Not only did Rose refuse, she was as determined as ever to “proclaim the rights of our country”. And so she decided, with some other football players, to join one of many rallies being organized in Kinshasa on 19 January 2015, to protest attempts by Kabila to stay in power beyond his mandate.
What happened in these protests is well documented by human rights and media organisations. The security forces cracked down on demonstrators and, over several days, the police and Republican Guard soldiers shot dead at least 43 people, wounded dozens, and spirited away five others.
Rose was arrested and thrown into a shipping container – she says people were detained in several containers in the area, a practice the Congolese armed forces have been known to resort to.
Remembering her time – thankfully brief – as one of those detainees, Rose becomes increasingly distressed. She sheds her air of controlled calm and is desperate for me to understand the hidden plight of those in the containers. She draws lots of little boxes on a paper – the containers – and jabs them with her pen.
“In there, if there are people crying, no one hears. The soldiers came at night, opened the doors to feed whoever was inside, and then singled out women to rape them or men to shoot them dead. They’d lead people away and we’d hear gunshots – boom, boom, boom.”
Rose managed to escape, a sympathetic soldier helped her, but not before she was gang-raped and tortured with acid by five others. Days later, aided and abetted by others, she left her country and managed to reach Italy safely.
Sitting in Rome just over a year later, Rose looks me straight in the eye: “But don’t you know what is going on in my country? Why don’t you go to see? European countries must come and see what is happening. Who is going to help? Every day, in Congo, there is so much death and so many atrocities. But who can we tell about them?”
What can I tell this incredibly brave woman whose main concern is for her country, and for those she left behind in prison, not for herself? The truth, that I believe that the long-suffering people of DRC are largely doomed to international oblivion?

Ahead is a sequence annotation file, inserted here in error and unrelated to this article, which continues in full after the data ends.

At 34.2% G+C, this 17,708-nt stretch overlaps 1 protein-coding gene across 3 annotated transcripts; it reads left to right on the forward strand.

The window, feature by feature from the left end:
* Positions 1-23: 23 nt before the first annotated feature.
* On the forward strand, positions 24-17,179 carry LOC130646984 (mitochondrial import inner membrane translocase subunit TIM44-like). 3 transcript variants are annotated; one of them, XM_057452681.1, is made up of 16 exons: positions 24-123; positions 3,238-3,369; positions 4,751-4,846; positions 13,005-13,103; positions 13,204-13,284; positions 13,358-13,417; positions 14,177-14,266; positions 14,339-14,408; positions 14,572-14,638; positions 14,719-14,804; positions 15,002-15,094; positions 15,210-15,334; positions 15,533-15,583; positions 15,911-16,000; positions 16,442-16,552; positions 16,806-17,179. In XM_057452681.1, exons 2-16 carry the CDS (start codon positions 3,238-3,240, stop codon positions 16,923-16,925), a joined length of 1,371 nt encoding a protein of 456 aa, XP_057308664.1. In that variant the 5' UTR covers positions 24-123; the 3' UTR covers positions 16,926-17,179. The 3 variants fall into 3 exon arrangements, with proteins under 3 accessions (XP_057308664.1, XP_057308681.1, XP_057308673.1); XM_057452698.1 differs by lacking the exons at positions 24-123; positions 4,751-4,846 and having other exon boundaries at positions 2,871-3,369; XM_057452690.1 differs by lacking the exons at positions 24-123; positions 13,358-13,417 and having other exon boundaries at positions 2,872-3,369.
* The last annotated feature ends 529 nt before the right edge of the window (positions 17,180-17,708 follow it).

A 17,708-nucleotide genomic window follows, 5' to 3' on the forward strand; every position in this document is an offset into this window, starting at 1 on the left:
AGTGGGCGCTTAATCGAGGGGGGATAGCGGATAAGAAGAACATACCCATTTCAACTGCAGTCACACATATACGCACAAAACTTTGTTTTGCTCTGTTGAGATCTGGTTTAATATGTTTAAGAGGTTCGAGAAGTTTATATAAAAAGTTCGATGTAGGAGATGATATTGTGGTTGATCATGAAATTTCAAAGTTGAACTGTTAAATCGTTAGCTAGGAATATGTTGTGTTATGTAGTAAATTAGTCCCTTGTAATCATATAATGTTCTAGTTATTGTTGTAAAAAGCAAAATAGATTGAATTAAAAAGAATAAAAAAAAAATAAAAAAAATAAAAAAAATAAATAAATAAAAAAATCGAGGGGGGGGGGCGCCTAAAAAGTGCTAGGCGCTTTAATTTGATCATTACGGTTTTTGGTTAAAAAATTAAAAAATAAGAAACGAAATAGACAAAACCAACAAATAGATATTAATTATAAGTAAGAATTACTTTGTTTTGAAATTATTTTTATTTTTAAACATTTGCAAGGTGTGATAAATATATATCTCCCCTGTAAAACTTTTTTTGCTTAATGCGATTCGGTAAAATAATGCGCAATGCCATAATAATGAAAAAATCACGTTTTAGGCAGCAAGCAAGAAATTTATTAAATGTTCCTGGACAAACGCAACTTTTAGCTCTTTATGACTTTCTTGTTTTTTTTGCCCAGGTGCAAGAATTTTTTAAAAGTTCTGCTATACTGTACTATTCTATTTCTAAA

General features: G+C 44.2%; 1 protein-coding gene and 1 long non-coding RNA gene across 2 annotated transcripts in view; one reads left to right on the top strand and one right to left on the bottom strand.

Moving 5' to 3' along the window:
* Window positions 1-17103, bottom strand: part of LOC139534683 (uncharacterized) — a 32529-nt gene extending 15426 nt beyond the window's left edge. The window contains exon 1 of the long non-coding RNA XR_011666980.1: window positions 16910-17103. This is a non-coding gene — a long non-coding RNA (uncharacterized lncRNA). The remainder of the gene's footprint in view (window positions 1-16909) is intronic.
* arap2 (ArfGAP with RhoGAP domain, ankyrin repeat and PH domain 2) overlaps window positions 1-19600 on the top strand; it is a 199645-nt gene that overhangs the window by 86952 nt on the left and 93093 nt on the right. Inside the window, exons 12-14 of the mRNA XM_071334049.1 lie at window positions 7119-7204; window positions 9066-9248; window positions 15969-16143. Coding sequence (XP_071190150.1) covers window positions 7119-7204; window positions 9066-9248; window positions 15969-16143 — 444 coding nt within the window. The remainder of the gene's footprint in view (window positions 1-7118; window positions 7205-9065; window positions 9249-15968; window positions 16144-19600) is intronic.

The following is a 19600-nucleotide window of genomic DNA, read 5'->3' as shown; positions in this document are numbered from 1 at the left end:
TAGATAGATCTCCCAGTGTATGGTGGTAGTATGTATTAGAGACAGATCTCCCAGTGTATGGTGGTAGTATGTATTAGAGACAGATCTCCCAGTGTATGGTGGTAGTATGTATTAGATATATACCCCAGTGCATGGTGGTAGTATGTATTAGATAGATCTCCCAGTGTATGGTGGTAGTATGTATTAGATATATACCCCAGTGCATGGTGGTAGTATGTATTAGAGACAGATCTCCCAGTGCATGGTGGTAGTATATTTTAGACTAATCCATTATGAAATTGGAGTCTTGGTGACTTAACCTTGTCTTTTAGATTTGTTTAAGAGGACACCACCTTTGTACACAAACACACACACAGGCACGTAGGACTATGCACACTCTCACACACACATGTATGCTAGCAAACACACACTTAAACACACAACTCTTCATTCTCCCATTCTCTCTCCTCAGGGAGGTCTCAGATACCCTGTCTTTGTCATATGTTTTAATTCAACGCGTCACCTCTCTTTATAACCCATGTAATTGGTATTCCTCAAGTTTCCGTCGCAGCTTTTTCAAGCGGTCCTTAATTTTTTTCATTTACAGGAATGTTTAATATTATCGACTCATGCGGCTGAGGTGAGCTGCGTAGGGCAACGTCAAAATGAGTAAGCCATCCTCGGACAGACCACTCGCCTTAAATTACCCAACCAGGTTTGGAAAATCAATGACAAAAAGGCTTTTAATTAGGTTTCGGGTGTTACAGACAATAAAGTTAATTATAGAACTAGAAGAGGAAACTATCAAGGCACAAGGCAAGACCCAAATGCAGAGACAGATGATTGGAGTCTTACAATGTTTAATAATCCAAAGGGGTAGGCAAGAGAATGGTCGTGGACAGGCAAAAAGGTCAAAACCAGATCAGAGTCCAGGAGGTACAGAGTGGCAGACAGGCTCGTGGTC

Weeks after meeting Rose, I cannot shake off her urgent challenge. I remember especially her words: “if there are people crying, no one hears”, because they speak of an ignored suffering that is the fruit of so much injustice and conflict in our world today.
There are too many places where abused omnipotence is still the order of the day, where those in power hold the life of ordinary people in their hands, and can snuff it out whenever they please, no questions asked.
And this is one of the most compelling reasons why hundreds of thousands of people from so many war-torn and oppressive places keep trying to join us in Europe. I’ve lost count of the time I’ve heard refugees say how amazing it is here, because you can actually speak out, and criticize those who hold power, without risking your life.
Rose risked her life more than once to proclaim her people’s rights. Now she is in a safe place and has received protection. But still Rose remains consumed by her traumatic past and finds it difficult to focus on the present. “My life is destroyed,” she assures me. “I don’t sleep at night, I think and think about so many things. Outwardly I may laugh and joke but inside I am dead. People tell me to pray, so I pray: God, why do you allow these things to happen?”
Although Rose cannot locate any hope in her life right now, I did feel a glimmer when I listened to her, because of her determination to fight against oppression, even at such a terrible cost to herself.
The least we can do, when people like Rose turn up on our doorstep, is to take their side, and to learn from them, by listening to what they are trying so hard to tell us through their heroic choices and desperate appeals. And to do whatever we can so that their sacrifices will not be in vain.
– Danielle Vella, JRS Europe